Air Serbia to grow turboprop fleet by 65%, sourcing third wide-body

Air Serbia plans to grow its ATR72-600 turboprop fleet by over 65% with the addition of another four units by mid-2024. The carrier is also sourcing a third wide-body Airbus A330-200 aircraft to expand long-haul operations, however, limited supply of second-hand jets and other supply-chain issues are posing a problem. The Serbian carrier plans to add its seventh ATR72-600, from the GOAL leasing company, sometime this month, while a further three would be leased by the peak summer travel period of next year. The carrier is also seeking its third A330-200. “We have secured the traffic rights for Shanghai and Guangzhou . It’s now a matter of when we can get in the third wide-body”, Air Serbia’s CEO, Jiri Marek, told “FlightGlobal” magazine. Its choice between the two Chinese cities will then depend on where it can secure slots.

Air Serbia has seen aircraft lessors pull out of deals in the final stages of negotiations, including one for the extra A330 it wants to expand its long-haul offerings, “because the existing customer has either extended the deal or overpaid”, according to Mr Marek. And on spare parts, where you “normally wait weeks, you are now waiting months”, leaving some aircraft on the ground for extended periods. “I think it will get worse, because now you are starting to see the secondary affect … everybody is buying up spare parts, so you are creating even bigger demand than is actually required. And the OEMs [Original Equipment Manufacturers] cannot cope with that and they should not, because if they get ready now for this peak in demand for spare parts, then they will have a problem later on with scaling down. So, I think it will last three to four years”, Mr Marek added.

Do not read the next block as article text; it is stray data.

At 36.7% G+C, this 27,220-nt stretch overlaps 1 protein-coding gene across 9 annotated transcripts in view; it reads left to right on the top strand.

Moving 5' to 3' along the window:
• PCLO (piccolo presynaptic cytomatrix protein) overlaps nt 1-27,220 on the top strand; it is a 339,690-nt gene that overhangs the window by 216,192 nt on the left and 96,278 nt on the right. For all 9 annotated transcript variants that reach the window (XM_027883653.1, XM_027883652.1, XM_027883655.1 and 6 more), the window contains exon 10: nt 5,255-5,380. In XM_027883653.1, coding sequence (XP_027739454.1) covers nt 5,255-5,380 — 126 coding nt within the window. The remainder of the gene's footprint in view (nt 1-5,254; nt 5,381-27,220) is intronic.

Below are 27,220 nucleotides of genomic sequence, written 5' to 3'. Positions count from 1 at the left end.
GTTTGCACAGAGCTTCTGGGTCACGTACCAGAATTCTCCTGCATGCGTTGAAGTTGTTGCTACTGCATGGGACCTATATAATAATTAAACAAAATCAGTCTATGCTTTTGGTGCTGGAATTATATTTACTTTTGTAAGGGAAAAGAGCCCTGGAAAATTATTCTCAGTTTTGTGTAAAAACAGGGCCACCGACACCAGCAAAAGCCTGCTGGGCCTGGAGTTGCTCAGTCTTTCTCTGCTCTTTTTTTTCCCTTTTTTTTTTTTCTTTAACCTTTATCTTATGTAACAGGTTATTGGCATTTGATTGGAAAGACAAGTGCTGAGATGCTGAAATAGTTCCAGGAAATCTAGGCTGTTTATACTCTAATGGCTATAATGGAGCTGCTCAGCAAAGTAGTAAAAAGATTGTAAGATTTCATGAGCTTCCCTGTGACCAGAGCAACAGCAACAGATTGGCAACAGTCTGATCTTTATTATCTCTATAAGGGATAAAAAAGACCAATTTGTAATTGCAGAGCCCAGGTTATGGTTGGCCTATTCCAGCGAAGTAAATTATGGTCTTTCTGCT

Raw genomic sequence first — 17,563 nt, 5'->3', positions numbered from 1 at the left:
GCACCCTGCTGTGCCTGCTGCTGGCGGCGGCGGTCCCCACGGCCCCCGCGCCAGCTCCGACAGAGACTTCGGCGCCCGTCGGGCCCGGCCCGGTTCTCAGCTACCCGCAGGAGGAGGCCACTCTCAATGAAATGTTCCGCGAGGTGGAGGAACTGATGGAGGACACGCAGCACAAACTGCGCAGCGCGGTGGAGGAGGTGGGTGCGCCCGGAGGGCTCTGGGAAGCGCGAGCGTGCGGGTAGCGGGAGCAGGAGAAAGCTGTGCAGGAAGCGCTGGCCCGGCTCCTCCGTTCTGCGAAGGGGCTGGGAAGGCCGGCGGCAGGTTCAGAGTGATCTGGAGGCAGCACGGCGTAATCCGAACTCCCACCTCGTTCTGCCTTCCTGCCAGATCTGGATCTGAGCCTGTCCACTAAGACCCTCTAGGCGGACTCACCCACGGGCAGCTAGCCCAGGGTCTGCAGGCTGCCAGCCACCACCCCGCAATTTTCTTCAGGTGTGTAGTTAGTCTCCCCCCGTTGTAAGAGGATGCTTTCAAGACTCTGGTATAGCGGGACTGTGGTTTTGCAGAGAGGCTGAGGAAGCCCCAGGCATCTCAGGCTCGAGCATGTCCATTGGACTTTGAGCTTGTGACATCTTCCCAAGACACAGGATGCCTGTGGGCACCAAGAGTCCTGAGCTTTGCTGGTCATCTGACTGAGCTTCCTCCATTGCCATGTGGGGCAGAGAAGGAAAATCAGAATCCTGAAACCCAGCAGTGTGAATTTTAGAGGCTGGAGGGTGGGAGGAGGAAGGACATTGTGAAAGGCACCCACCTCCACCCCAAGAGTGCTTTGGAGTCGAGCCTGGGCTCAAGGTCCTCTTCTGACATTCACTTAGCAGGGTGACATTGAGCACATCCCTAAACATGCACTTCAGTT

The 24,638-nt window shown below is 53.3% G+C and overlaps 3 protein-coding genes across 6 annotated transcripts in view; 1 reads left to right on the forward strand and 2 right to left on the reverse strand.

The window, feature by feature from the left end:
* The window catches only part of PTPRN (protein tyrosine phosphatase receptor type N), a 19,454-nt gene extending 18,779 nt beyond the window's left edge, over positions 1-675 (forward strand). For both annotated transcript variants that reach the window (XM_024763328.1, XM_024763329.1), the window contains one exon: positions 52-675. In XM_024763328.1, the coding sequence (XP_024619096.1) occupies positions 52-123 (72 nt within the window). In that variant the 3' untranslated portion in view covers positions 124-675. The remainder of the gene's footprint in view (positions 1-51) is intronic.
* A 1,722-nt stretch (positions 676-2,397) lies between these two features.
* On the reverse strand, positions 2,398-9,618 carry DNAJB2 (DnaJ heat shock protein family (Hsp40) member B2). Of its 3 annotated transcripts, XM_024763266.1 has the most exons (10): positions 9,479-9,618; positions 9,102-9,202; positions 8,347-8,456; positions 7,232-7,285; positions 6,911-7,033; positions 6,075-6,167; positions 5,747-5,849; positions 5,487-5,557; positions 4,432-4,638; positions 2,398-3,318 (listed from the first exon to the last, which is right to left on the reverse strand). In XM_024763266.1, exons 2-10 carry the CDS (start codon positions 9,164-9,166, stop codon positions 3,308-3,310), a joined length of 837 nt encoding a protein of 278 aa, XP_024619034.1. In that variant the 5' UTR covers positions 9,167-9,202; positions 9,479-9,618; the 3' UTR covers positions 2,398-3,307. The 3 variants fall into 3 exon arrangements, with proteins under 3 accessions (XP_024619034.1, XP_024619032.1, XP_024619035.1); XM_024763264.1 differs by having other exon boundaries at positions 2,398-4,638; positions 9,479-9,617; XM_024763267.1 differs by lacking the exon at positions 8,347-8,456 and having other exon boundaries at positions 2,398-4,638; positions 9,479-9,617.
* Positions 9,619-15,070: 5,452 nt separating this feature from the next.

The airline has used its aircraft wet-leasing strategy to overcome some of these issues. “Wet-leasing aircraft has two purposes for Air Serbia. One is we are covering charter demand over summer, which is a sizeable business and one we have spent the past couple of years doing as a wet-lease operation. On the other hand, since we are growing significantly, wet-lease is a low-risk strategy, because if it is working, we can easily transfer, for example, 50% of the wet-lease into a dry-lease and continue next year with expansion. Plus it is helping us to overcome supply-chain issues and issues with aircraft availability”, the CEO noted.

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